customer relations

Discover, Avis, Google, Netflix Generate Decades of Loyalty


Given how fast brands can soar to billion-dollar valuations or crash within a few news cycles, length of loyalty isn’t a metric that gets much attention.

But Brand Keys, a customer loyalty research company, just introduced its Loyalty Hall of Fame, with a crop of all-stars that have dominated their categories since, well, before smartphones.

Discover led the way with an astonishing 25 years of loyalty leadership in its category, powered by its constant commitment to reassurance. Next comes Avis (23 years atop the car rental category, Google (22 years ruling search engines) and Netflix (20 years). Domino’s, Dunkin’, Hyundai and Konica Minolta have all aced their territory for more than 15 years.

“The 25th anniversary of the CLEI seemed an appropriate time to recognize brands consumers have consecutively rated #1 when it comes to loyalty,” says Robert Passikoff, Brand Keys founder and president, in the announcement.



He calls these long reigns “a testament to these brands’ abilities to meet their customers’ expectations and generate emotional engagement over sustained periods.”

Winners of this year’s loyalty list continue to substantiate Passikoff’s conviction that consumers increasingly do more buying with their hearts than with their heads, especially when it comes to retail brands.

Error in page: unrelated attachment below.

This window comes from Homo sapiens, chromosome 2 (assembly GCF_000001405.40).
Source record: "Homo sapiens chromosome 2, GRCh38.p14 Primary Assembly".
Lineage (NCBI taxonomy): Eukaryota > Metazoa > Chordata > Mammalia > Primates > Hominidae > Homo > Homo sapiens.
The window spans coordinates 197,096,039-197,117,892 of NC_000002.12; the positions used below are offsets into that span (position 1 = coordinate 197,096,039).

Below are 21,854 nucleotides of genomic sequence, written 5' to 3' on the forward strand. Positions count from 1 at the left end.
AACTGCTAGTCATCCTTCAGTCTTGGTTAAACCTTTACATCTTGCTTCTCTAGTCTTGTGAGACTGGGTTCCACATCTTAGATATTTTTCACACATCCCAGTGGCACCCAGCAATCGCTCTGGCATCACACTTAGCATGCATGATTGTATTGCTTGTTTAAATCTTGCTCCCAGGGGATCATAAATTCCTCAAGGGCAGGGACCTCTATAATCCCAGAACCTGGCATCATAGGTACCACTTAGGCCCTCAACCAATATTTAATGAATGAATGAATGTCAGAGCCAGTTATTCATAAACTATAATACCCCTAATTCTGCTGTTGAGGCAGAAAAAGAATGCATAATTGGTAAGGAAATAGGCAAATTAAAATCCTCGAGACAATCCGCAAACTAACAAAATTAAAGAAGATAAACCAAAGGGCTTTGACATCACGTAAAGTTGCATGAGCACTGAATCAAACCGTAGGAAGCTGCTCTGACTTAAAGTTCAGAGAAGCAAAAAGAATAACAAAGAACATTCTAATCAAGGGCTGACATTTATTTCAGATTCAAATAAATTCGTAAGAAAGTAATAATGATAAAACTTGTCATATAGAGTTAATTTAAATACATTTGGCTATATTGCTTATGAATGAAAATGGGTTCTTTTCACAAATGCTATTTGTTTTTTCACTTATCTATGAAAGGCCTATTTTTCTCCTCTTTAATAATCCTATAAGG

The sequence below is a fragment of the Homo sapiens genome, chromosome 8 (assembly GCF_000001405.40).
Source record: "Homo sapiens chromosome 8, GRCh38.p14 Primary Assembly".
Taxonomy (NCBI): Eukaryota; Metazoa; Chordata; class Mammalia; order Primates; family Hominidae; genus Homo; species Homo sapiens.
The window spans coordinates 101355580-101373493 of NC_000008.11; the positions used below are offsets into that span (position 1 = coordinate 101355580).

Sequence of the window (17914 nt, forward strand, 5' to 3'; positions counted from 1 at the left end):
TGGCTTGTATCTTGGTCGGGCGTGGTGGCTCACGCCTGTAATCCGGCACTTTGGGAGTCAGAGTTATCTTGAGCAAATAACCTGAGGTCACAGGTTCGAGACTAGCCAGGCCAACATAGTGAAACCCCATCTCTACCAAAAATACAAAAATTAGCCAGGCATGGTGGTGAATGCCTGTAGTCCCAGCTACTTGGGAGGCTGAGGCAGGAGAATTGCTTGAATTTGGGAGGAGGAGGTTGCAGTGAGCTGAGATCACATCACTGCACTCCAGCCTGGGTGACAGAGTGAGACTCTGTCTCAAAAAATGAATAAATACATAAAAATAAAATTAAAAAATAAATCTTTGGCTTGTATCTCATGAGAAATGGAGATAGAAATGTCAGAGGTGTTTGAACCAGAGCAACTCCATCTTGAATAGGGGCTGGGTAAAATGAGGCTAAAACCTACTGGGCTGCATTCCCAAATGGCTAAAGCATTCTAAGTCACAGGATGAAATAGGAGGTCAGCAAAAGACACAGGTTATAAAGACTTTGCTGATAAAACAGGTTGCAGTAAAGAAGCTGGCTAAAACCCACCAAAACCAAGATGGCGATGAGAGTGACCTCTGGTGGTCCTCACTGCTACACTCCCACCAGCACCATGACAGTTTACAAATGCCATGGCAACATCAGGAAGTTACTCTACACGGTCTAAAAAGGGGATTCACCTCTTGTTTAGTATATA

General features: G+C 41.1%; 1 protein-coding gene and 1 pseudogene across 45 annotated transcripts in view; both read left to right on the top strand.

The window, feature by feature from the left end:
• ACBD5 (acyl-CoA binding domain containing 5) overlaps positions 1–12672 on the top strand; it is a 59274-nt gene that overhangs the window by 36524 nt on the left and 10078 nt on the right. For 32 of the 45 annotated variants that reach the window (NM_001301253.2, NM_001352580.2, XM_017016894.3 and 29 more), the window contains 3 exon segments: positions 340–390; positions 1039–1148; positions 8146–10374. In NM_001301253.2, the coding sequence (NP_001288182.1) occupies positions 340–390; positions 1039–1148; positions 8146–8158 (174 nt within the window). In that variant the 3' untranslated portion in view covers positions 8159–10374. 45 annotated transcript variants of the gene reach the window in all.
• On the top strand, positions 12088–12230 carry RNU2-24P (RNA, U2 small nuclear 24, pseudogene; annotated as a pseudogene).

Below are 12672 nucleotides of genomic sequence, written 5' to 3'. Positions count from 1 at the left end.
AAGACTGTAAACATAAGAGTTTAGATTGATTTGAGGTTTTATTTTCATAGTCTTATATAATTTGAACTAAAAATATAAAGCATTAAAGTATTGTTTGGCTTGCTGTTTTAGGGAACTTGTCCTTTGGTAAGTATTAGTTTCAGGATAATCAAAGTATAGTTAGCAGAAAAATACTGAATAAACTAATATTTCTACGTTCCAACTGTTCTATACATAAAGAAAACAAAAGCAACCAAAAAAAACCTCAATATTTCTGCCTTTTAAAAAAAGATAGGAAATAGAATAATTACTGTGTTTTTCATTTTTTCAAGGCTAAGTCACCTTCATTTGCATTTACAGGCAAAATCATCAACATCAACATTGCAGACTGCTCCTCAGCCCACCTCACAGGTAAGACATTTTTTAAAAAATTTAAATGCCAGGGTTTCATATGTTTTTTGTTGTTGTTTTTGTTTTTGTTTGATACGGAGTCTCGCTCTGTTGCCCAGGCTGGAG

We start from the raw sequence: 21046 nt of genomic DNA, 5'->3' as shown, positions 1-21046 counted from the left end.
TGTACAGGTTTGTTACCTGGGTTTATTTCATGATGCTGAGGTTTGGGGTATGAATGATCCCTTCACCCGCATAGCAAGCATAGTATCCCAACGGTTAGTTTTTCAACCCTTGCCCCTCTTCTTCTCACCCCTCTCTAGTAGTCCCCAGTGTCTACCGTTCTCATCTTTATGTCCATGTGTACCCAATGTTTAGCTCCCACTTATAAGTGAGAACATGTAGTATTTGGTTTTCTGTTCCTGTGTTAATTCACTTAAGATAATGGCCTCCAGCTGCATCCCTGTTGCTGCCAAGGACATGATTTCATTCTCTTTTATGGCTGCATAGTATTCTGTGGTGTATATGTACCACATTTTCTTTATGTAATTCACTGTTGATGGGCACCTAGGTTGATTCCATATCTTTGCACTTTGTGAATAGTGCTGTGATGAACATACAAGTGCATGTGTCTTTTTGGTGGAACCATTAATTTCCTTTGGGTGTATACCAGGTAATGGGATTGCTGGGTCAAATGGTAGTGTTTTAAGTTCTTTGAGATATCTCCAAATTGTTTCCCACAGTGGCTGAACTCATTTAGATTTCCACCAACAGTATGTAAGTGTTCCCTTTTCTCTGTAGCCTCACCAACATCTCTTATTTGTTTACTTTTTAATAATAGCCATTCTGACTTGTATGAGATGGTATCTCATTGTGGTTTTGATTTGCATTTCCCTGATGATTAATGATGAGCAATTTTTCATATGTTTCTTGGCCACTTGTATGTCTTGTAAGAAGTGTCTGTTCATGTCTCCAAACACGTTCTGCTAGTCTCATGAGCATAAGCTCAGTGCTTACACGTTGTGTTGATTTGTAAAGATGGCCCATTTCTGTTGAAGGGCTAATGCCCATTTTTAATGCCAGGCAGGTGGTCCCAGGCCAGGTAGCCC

Retail loyalty leaders for the year include Uniqlo, Amazon, Nike, TJ Maxx, Home Depot, Jordan and Dick’s.

The analysis finds that consumers put far more stock in emotional values, which Passikoff  says represent some additional meaning for the customer beyond basic product function.

Brand Keys says that when it began calculating these measures back in 1997, the ratio for retailers was 80:20, favoring those emotional factors. That’s now shifted to 82:18. When consumers do consider rational aspects, “primacy-of-product” and “price-of-entry” are valued most.

Recent upheaval in the retail landscape, dominated by an overwhelming increase in digital purchases, have made loyalty more valuable. When companies increase brand loyalty, “customers are six times more likely to engage with you, buy you, and buy you again,” and also tend to be more attentive to marketing and advertising from favorite brands.

 “And in light of the COVID pandemic, perhaps most importantly, consumers are six times more likely to give brands the benefit of the doubt in uncertain circumstances, including product shortages, supply-chain SNAFUs and even price increases,” adds Passikoff.

This year’s annual survey adds 88,126 consumer interviews to its predictive brand loyalty tracking metrics, which now includes 4.3 million customer assessments.

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